A campaign has been launched encouraging people to register for their vote ahead of next year’s referendum on civil marriage equality.
The campaign, launched in UCC yesterday, is a joint venture between the Gay and Lesbian Equality Network, the Irish Council for Civil Liberties, and Marriage Equality.
The initiative encourages people to tell their friends and families about the importance of being registered and aims to raise awareness of the November 25 deadline to sign up to the 2015 Register of Electors.
Anyone seeking to register to vote after that date will need a form stamped by a garda.
Launching the campaign, UCC student Joanne O’Riordan, a disability rights campaigner, stressed the importance of being registered — noting that the outcome could depend on votes from the younger generation.
She said: “Younger voters in this referendum have the chance to make a real difference. This voter registration campaign is a critical first step in getting the vote out. We cannot afford to miss a vote.”
All-star Kilkenny hurling goalkeeper Eoin Murphy also spoke at the launch about creating a “fairer Ireland for all”.
He said: “Next year, we will have an important referendum on civil marriage equality. We want to make sure that no one misses the opportunity to have their voice heard on polling day.”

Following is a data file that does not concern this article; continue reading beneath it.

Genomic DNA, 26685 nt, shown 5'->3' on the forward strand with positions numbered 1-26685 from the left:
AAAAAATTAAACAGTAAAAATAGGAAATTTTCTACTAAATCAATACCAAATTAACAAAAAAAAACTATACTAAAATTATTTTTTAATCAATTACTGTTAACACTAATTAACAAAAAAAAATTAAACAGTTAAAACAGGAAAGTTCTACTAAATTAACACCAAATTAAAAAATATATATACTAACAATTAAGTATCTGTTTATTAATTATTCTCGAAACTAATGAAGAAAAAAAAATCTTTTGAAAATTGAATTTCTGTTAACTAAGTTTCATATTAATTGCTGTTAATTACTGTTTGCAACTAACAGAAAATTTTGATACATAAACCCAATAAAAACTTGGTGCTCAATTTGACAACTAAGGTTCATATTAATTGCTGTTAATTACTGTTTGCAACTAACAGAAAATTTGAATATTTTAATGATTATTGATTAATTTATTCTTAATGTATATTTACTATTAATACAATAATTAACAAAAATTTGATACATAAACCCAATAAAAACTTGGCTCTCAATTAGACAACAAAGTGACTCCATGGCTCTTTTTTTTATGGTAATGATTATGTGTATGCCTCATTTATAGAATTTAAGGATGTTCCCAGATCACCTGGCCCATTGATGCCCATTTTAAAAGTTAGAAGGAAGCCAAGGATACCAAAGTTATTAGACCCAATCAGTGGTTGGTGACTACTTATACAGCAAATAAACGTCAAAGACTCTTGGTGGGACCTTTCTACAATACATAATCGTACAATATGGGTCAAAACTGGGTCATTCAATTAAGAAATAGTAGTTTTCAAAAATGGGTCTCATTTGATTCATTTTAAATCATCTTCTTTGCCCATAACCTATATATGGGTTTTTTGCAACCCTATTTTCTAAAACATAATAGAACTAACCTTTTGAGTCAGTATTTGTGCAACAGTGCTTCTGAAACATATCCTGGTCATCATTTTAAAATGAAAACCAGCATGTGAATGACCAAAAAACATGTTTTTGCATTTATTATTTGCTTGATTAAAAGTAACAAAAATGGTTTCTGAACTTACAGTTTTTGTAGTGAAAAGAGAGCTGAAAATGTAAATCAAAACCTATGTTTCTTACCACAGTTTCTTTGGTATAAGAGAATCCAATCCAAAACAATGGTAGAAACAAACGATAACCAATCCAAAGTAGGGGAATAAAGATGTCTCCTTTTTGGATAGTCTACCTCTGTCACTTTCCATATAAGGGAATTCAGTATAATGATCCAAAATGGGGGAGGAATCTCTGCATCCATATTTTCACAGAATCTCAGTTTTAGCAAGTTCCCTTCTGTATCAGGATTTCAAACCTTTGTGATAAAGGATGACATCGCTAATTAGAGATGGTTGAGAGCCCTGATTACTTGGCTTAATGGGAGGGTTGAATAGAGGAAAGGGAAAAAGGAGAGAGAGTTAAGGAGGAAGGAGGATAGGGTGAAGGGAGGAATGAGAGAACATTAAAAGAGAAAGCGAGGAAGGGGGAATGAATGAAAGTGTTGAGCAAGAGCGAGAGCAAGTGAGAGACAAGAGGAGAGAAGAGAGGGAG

The referendum to legalise same-sex marriage is expected to take place in May 2015, although the Government has yet to set a date.
Tiernan Brady from Yes Equality described the referendum as a “once-in-a-generation moment”.
“Decisions are made by people who turn up to vote,” he said. “We encourage everybody to make their voice heard.”
Many on the Yes side believe a recently formed group called Mothers and Fathers Matter will lead the No campaign.
The group’s website states their opposition to the Children and Family Relationships Bill, calling it “unjust”. Its advisory board includes a founder of conservative think-tank the Iona Institute, David Quinn.
The Yes Equality campaign runs until the registration deadline, in collaboration with local equality organisations across the country as well as the Union of Students in Ireland, students’ unions, and trade unions.
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